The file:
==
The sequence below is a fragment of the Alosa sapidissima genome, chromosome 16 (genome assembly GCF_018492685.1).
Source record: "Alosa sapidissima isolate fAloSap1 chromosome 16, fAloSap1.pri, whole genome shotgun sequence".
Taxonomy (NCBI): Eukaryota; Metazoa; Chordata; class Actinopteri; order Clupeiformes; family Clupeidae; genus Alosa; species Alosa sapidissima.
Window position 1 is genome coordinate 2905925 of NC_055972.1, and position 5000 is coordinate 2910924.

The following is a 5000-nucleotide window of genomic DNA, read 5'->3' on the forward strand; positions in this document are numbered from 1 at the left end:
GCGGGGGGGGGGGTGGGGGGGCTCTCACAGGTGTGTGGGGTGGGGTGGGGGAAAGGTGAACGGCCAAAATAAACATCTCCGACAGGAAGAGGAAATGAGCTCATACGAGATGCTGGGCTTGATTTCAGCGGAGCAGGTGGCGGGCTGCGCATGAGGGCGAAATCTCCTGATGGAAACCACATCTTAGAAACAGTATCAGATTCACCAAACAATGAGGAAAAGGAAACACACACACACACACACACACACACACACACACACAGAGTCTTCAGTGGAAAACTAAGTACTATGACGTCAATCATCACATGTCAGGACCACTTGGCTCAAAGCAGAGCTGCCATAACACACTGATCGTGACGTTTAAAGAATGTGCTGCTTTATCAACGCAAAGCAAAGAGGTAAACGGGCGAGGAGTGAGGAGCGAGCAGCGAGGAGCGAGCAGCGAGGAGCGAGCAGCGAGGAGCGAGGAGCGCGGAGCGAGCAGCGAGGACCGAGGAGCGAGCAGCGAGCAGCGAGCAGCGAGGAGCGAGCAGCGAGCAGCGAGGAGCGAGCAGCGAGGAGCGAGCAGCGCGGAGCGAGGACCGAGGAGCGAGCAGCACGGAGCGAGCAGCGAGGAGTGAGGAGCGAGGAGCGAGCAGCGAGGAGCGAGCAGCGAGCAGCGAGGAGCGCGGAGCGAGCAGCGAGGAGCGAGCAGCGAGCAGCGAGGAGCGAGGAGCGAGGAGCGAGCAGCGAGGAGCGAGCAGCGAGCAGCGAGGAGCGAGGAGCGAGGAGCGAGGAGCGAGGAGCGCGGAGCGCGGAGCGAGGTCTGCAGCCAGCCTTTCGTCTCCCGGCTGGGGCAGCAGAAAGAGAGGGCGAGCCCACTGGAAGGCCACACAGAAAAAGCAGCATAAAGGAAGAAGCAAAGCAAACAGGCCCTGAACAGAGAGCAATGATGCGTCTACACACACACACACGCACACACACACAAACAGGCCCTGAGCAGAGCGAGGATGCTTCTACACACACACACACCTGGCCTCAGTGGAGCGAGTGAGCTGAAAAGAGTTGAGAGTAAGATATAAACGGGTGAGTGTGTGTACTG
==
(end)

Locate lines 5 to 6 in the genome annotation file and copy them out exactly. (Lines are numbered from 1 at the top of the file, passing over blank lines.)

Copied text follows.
The following is a 5000-nucleotide window of genomic DNA, read 5'->3' on the forward strand; positions in this document are numbered from 1 at the left end:
GCGGGGGGGGGGGTGGGGGGGCTCTCACAGGTGTGTGGGGTGGGGTGGGGGAAAGGTGAACGGCCAAAATAAACATCTCCGACAGGAAGAGGAAATGAGCTCATACGAGATGCTGGGCTTGATTTCAGCGGAGCAGGTGGCGGGCTGCGCATGAGGGCGAAATCTCCTGATGGAAACCACATCTTAGAAACAGTATCAGATTCACCAAACAATGAGGAAAAGGAAACACACACACACACACACACACACACACACACACACAGAGTCTTCAGTGGAAAACTAAGTACTATGACGTCAATCATCACATGTCAGGACCACTTGGCTCAAAGCAGAGCTGCCATAACACACTGATCGTGACGTTTAAAGAATGTGCTGCTTTATCAACGCAAAGCAAAGAGGTAAACGGGCGAGGAGTGAGGAGCGAGCAGCGAGGAGCGAGCAGCGAGGAGCGAGCAGCGAGGAGCGAGGAGCGCGGAGCGAGCAGCGAGGACCGAGGAGCGAGCAGCGAGCAGCGAGCAGCGAGGAGCGAGCAGCGAGCAGCGAGGAGCGAGCAGCGAGGAGCGAGCAGCGCGGAGCGAGGACCGAGGAGCGAGCAGCACGGAGCGAGCAGCGAGGAGTGAGGAGCGAGGAGCGAGCAGCGAGGAGCGAGCAGCGAGCAGCGAGGAGCGCGGAGCGAGCAGCGAGGAGCGAGCAGCGAGCAGCGAGGAGCGAGGAGCGAGGAGCGAGCAGCGAGGAGCGAGCAGCGAGCAGCGAGGAGCGAGGAGCGAGGAGCGAGGAGCGAGGAGCGCGGAGCGCGGAGCGAGGTCTGCAGCCAGCCTTTCGTCTCCCGGCTGGGGCAGCAGAAAGAGAGGGCGAGCCCACTGGAAGGCCACACAGAAAAAGCAGCATAAAGGAAGAAGCAAAGCAAACAGGCCCTGAACAGAGAGCAATGATGCGTCTACACACACACACACGCACACACACACAAACAGGCCCTGAGCAGAGCGAGGATGCTTCTACACACACACACACCTGGCCTCAGTGGAGCGAGTGAGCTGAAAAGAGTTGAGAGTAAGATATAAACGGGTGAGTGTGTGTACTG